“We’re sorry for your inconvenience.” Southern Pacific Railroad spokesperson response to oil train derailment, explosion in Mosier, Oregon
It has been one week since 14 oil cars derailed in the Columbia River Gorge, two weeks since high lead levels were discovered in Portland School drinking water, and at least one month since the US Forest Service somehow determined elevated amounts of chromium, arsenic, and cadmium through testing of moss in Portland neighborhoods.
Environmental and human safety regulations enforced by federal, state, and local jurisdictions cover Pacific Northwest natural resources, and it is a natural assumption that we citizens in progressive Oregon and Washington are protected by strong laws. We are no longer feeling so secure.
As a former regulator representing the interests of the least protected members of environment law, fish and wildlife, I wrote permits for projects with potential to impact salmon such as culvert placement, new roads and home building. However, permit enforcement was spotty at best. Regulations without enforcement invite environmental lawlessness.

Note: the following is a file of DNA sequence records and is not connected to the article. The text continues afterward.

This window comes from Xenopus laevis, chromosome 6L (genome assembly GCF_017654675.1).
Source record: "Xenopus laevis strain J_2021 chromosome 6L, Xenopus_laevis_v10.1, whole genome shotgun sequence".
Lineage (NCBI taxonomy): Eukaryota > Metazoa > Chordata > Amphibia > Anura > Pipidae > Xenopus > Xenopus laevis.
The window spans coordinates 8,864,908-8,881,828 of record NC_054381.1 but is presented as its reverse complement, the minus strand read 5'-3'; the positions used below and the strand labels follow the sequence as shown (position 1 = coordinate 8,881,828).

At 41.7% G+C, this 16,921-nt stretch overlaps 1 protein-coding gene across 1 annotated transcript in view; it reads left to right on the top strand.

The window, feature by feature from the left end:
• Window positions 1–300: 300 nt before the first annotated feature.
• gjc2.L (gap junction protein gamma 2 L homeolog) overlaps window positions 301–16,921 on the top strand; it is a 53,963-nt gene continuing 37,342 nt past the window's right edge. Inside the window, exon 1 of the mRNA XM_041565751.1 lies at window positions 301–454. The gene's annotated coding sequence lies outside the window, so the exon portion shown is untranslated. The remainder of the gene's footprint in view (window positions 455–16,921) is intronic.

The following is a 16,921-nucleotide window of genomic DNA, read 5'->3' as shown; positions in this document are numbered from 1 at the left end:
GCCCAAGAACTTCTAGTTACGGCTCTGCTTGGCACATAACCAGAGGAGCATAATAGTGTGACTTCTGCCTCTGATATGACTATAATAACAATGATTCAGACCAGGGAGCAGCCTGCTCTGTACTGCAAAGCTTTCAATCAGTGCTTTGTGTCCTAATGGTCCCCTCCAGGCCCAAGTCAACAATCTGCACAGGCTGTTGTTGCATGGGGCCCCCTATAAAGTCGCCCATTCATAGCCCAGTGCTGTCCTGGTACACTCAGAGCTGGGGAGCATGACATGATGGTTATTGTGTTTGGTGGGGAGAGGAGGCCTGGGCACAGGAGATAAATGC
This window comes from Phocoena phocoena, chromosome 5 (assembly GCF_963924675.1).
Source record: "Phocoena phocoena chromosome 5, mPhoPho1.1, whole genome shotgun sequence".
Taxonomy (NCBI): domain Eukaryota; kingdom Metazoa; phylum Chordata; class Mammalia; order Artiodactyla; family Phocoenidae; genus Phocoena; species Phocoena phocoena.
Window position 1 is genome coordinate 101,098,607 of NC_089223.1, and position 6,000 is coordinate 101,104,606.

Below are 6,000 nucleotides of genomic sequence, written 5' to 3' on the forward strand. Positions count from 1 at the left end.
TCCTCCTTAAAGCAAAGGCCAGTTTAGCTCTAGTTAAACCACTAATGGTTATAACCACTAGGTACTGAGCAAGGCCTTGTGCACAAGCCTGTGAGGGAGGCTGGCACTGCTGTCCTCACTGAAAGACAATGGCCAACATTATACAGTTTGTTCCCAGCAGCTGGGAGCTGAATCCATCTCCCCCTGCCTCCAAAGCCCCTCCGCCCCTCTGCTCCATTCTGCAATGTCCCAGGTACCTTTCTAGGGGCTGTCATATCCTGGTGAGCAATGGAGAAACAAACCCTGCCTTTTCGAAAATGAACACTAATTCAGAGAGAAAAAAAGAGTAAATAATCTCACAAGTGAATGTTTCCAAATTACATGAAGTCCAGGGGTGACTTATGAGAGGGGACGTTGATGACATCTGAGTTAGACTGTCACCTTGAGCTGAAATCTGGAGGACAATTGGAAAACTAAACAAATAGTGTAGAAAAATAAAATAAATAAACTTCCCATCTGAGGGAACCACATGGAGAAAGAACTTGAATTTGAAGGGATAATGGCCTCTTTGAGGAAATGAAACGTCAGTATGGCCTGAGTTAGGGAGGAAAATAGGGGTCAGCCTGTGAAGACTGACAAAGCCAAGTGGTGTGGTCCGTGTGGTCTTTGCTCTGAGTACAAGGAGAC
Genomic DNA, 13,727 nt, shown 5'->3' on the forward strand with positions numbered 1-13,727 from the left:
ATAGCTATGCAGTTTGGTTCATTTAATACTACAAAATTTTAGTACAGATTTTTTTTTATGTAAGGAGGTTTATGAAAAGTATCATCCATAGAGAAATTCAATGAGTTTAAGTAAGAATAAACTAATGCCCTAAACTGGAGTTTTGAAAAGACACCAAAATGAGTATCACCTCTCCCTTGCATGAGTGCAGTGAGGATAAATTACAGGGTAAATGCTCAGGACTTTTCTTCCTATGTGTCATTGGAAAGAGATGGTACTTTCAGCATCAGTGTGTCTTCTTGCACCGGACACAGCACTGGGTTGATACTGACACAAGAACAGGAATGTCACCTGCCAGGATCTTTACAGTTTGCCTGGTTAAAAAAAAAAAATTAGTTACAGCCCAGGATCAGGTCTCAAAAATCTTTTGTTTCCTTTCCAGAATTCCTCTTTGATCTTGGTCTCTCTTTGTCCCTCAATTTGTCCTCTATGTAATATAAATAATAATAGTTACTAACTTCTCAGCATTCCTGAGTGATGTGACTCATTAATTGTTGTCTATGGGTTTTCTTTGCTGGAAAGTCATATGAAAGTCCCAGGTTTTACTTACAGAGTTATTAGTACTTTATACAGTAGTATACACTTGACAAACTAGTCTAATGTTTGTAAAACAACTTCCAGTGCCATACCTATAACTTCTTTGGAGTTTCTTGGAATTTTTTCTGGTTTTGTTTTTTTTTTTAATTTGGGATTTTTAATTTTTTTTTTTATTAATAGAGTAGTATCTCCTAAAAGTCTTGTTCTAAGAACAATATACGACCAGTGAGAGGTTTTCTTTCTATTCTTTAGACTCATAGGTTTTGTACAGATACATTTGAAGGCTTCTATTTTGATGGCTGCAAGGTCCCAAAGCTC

The alternatives to lax environmental rules or enforcement lack are focusing on the court system, yet at the local level, District Attorneys typically do not prioritize environmental cases. Citizen organizations can assist regulators; Project Light Hawk monitors the natural world from the air, and groups like Friends of Mount Adams send folks into the wilderness to ensure that livestock are staying on the right side of the fence. Columbia Riverkeeper volunteers constantly measure water quality.
While current laws or proper oversight did not prevent the first oil train derailment in the Columbia Gorge, we have this moment to collectively come together to strengthen laws, our communities along the rail lines, and our resolve.